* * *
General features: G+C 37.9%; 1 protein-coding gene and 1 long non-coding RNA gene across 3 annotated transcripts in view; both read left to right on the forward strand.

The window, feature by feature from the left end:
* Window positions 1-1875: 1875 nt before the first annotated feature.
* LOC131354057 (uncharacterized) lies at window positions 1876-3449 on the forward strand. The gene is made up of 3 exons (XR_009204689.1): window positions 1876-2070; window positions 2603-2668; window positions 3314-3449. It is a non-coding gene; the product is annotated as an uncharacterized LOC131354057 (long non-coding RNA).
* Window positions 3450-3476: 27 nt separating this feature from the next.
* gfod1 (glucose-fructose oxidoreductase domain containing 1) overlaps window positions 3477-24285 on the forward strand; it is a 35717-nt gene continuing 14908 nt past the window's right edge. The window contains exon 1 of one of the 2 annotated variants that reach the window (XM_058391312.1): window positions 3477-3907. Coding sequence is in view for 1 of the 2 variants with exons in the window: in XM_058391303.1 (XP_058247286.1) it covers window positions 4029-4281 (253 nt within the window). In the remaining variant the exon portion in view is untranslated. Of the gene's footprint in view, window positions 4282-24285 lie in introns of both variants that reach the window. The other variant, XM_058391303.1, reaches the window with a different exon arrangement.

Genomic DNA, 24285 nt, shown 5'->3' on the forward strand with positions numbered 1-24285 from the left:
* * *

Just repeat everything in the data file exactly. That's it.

General features: G+C 37.9%; 1 protein-coding gene and 1 long non-coding RNA gene across 3 annotated transcripts in view; both read left to right on the forward strand.

The window, feature by feature from the left end:
* Window positions 1-1875: 1875 nt before the first annotated feature.
* LOC131354057 (uncharacterized) lies at window positions 1876-3449 on the forward strand. The gene is made up of 3 exons (XR_009204689.1): window positions 1876-2070; window positions 2603-2668; window positions 3314-3449. It is a non-coding gene; the product is annotated as an uncharacterized LOC131354057 (long non-coding RNA).
* Window positions 3450-3476: 27 nt separating this feature from the next.
* gfod1 (glucose-fructose oxidoreductase domain containing 1) overlaps window positions 3477-24285 on the forward strand; it is a 35717-nt gene continuing 14908 nt past the window's right edge. The window contains exon 1 of one of the 2 annotated variants that reach the window (XM_058391312.1): window positions 3477-3907. Coding sequence is in view for 1 of the 2 variants with exons in the window: in XM_058391303.1 (XP_058247286.1) it covers window positions 4029-4281 (253 nt within the window). In the remaining variant the exon portion in view is untranslated. Of the gene's footprint in view, window positions 4282-24285 lie in introns of both variants that reach the window. The other variant, XM_058391303.1, reaches the window with a different exon arrangement.

Genomic DNA, 24285 nt, shown 5'->3' on the forward strand with positions numbered 1-24285 from the left: